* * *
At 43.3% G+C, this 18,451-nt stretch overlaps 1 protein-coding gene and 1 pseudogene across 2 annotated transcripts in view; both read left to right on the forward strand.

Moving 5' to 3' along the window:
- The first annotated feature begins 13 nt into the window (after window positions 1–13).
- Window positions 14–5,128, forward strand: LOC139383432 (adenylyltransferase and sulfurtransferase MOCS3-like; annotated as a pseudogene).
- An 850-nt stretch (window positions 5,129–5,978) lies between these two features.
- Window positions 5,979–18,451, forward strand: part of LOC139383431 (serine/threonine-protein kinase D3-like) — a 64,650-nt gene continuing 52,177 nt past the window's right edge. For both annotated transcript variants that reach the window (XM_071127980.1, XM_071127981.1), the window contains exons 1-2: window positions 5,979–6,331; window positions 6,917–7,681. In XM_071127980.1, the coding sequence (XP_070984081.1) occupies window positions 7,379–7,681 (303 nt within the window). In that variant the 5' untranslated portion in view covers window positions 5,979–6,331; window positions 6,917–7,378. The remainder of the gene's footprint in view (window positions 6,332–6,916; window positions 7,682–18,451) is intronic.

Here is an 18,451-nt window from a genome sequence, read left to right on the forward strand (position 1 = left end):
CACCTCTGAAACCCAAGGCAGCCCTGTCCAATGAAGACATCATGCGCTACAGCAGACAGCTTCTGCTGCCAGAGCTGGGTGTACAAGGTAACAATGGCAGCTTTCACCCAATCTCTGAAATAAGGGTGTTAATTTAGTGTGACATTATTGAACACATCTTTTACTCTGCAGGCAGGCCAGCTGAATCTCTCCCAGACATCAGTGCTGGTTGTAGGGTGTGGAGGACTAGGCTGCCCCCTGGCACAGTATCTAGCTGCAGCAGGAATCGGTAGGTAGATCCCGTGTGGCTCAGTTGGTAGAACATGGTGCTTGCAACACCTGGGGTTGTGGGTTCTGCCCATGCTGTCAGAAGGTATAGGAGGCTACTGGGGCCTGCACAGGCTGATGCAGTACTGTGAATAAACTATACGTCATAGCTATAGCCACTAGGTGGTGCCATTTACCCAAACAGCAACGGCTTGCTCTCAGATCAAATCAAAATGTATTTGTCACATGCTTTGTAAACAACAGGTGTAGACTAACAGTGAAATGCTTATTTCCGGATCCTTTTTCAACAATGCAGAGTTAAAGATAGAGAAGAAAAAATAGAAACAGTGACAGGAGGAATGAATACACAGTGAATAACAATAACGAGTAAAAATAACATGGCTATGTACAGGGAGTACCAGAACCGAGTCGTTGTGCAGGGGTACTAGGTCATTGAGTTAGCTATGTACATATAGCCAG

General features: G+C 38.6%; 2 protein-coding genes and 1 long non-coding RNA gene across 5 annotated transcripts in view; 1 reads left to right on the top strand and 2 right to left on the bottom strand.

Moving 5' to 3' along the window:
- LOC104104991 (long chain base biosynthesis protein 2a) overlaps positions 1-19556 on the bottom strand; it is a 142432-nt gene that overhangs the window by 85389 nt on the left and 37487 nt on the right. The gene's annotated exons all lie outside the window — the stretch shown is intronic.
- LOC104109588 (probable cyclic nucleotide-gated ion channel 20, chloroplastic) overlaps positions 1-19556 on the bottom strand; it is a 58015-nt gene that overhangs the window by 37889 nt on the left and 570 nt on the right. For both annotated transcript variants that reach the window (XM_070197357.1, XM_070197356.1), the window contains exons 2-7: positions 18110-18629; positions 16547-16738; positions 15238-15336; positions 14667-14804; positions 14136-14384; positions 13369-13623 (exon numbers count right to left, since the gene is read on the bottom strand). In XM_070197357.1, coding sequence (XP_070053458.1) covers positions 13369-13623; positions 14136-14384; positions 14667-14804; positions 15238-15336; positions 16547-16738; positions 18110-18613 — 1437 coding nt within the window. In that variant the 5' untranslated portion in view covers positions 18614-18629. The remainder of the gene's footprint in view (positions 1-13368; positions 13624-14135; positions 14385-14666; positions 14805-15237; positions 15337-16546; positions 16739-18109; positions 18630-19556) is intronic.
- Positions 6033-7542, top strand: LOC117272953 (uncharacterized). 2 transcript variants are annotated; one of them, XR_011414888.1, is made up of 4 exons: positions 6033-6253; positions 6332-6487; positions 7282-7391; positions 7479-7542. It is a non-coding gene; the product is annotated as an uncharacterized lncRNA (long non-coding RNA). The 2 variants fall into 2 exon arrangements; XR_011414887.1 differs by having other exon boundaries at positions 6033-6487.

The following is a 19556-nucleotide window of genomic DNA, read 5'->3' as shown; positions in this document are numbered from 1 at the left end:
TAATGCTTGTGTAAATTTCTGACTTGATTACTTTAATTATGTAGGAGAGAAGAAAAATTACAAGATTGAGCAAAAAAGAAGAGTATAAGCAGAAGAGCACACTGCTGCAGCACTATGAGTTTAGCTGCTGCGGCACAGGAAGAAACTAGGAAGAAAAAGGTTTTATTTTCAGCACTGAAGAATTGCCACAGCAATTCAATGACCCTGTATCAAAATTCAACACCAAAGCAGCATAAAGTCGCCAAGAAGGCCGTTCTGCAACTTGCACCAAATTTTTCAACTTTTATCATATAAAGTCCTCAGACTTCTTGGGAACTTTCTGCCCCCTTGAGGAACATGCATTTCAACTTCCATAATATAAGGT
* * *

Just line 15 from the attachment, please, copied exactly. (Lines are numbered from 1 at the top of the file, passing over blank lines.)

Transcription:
TAATGCTTGTGTAAATTTCTGACTTGATTACTTTAATTATGTAGGAGAGAAGAAAAATTACAAGATTGAGCAAAAAAGAAGAGTATAAGCAGAAGAGCACACTGCTGCAGCACTATGAGTTTAGCTGCTGCGGCACAGGAAGAAACTAGGAAGAAAAAGGTTTTATTTTCAGCACTGAAGAATTGCCACAGCAATTCAATGACCCTGTATCAAAATTCAACACCAAAGCAGCATAAAGTCGCCAAGAAGGCCGTTCTGCAACTTGCACCAAATTTTTCAACTTTTATCATATAAAGTCCTCAGACTTCTTGGGAACTTTCTGCCCCCTTGAGGAACATGCATTTCAACTTCCATAATATAAGGT